India have conceded nine century and 18 half-century stands for the seventh wicket or lower in this period. Pakistan, the only other side to concede more than one century stand, conceded a total of three stands of 50 or more in the same time period. India's record against lower-order batting in overseas Tests has been disappointing. 

Such stats are bound to hurt any team in the world, no matter how strong their batting line up is. Because as we know, wickets win Test matches. 

#4 Letting the opposition off the hook

Brendon McCullum's marathon knock denied India at Wellington

During this period of poor overseas performances, most matches were such where India went on to lose or draw from where they should have won comfortably. Letting the opposition of the hook releases the pressure built on them and in fact transfers the pressure back to the Indians.

There have been numerous examples. Melbourne in 2011, Trent Bridge in 2011, Johannesburg in 2013, Wellington in 2014 are few instances where India's bowlers let go off some golden chances to drive home the advantage and grab the opposition by their neck. 

Durban in 2014, Adelaide in 2014, Southampton in 2014, Centurion in 2018 and Birmingham in 2018 are some examples where Indian batsmen failed to take advantage of promising positions.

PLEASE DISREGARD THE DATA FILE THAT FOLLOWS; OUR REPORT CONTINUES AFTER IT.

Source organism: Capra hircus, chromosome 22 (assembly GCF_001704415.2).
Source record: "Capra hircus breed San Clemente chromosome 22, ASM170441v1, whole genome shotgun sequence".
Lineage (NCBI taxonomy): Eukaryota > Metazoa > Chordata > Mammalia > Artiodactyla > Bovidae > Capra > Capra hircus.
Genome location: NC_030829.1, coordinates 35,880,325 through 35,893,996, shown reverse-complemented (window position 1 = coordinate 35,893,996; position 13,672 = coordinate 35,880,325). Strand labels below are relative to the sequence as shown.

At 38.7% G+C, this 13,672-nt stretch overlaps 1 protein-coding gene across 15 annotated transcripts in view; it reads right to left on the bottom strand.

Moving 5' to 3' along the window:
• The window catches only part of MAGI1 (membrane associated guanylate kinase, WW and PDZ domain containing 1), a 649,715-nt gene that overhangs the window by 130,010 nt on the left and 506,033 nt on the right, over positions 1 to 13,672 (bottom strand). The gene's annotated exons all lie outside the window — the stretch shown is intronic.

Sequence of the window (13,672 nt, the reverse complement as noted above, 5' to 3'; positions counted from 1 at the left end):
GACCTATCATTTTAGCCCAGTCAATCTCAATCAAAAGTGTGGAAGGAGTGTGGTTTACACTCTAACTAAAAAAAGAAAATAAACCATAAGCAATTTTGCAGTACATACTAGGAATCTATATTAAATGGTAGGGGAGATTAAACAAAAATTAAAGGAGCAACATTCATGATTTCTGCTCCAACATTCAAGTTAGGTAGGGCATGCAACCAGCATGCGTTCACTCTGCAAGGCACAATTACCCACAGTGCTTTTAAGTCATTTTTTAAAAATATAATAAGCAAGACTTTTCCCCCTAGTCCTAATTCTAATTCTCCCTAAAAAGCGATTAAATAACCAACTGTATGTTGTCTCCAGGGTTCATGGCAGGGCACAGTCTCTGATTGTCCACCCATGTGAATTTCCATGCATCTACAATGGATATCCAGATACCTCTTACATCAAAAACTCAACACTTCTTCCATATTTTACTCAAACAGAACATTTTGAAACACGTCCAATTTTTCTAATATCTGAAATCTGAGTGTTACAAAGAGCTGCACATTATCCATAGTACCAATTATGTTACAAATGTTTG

If they are to come out victorious on Australian soil, Kohli's troops need to make use of every opportunity and take advantage every time the opposition is in any kind of pressure.

#3 Poor bench strength

Zaheer Khan's untimely injury hampered India's hopes in the 2011 England tour

India are never known to boast a large pool of quality fast bowlers. It was always a case of one or two quality pacers capable of troubling the opposition.

What went wrong for India was those injuries to major pacers at crucial junctures. Zaheer Khan got injured on the first day of the 2011 England tour and was replaced by a rusty RP Singh. Ishant Sharma, after his match-winning 7/74 at Lords, got injured and was replaced by a wayward Varun Aaron.

These are a couple of examples where injuries to one of the lead bowlers had a huge negative impact on the whole team. Opposition made merry and India suffered heavy defeats.

This situation has changed to a great extent at present. The five pacers in the squad for South Africa and England series were all capable of walking into the starting XI. So injury to a major bowler won't affect the team in Australia as much as it did before.